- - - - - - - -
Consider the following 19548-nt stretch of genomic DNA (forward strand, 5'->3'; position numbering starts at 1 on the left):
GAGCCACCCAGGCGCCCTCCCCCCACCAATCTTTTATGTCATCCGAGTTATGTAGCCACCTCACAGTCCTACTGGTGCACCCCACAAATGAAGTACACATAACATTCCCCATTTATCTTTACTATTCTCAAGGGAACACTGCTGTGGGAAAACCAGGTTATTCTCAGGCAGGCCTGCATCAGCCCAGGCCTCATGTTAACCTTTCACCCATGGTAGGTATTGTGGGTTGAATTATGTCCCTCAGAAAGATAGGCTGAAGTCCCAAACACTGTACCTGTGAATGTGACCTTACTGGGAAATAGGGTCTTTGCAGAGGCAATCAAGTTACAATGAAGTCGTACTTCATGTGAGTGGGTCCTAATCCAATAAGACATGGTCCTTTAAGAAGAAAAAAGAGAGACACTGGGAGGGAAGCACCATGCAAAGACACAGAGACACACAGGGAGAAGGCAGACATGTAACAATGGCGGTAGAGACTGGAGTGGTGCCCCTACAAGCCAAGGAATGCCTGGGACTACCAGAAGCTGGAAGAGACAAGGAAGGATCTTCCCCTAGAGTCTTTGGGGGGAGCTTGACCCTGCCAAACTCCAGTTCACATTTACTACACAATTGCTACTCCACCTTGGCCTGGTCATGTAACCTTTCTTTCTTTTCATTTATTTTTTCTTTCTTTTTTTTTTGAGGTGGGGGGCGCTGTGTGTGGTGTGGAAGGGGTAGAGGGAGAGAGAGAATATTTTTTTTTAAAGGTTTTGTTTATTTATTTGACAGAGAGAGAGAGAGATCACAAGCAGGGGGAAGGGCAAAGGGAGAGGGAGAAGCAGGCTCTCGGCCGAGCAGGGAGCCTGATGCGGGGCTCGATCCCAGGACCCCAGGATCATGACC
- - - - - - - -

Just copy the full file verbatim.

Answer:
Consider the following 19548-nt stretch of genomic DNA (forward strand, 5'->3'; position numbering starts at 1 on the left):
GAGCCACCCAGGCGCCCTCCCCCCACCAATCTTTTATGTCATCCGAGTTATGTAGCCACCTCACAGTCCTACTGGTGCACCCCACAAATGAAGTACACATAACATTCCCCATTTATCTTTACTATTCTCAAGGGAACACTGCTGTGGGAAAACCAGGTTATTCTCAGGCAGGCCTGCATCAGCCCAGGCCTCATGTTAACCTTTCACCCATGGTAGGTATTGTGGGTTGAATTATGTCCCTCAGAAAGATAGGCTGAAGTCCCAAACACTGTACCTGTGAATGTGACCTTACTGGGAAATAGGGTCTTTGCAGAGGCAATCAAGTTACAATGAAGTCGTACTTCATGTGAGTGGGTCCTAATCCAATAAGACATGGTCCTTTAAGAAGAAAAAAGAGAGACACTGGGAGGGAAGCACCATGCAAAGACACAGAGACACACAGGGAGAAGGCAGACATGTAACAATGGCGGTAGAGACTGGAGTGGTGCCCCTACAAGCCAAGGAATGCCTGGGACTACCAGAAGCTGGAAGAGACAAGGAAGGATCTTCCCCTAGAGTCTTTGGGGGGAGCTTGACCCTGCCAAACTCCAGTTCACATTTACTACACAATTGCTACTCCACCTTGGCCTGGTCATGTAACCTTTCTTTCTTTTCATTTATTTTTTCTTTCTTTTTTTTTTGAGGTGGGGGGCGCTGTGTGTGGTGTGGAAGGGGTAGAGGGAGAGAGAGAATATTTTTTTTTAAAGGTTTTGTTTATTTATTTGACAGAGAGAGAGAGAGATCACAAGCAGGGGGAAGGGCAAAGGGAGAGGGAGAAGCAGGCTCTCGGCCGAGCAGGGAGCCTGATGCGGGGCTCGATCCCAGGACCCCAGGATCATGACC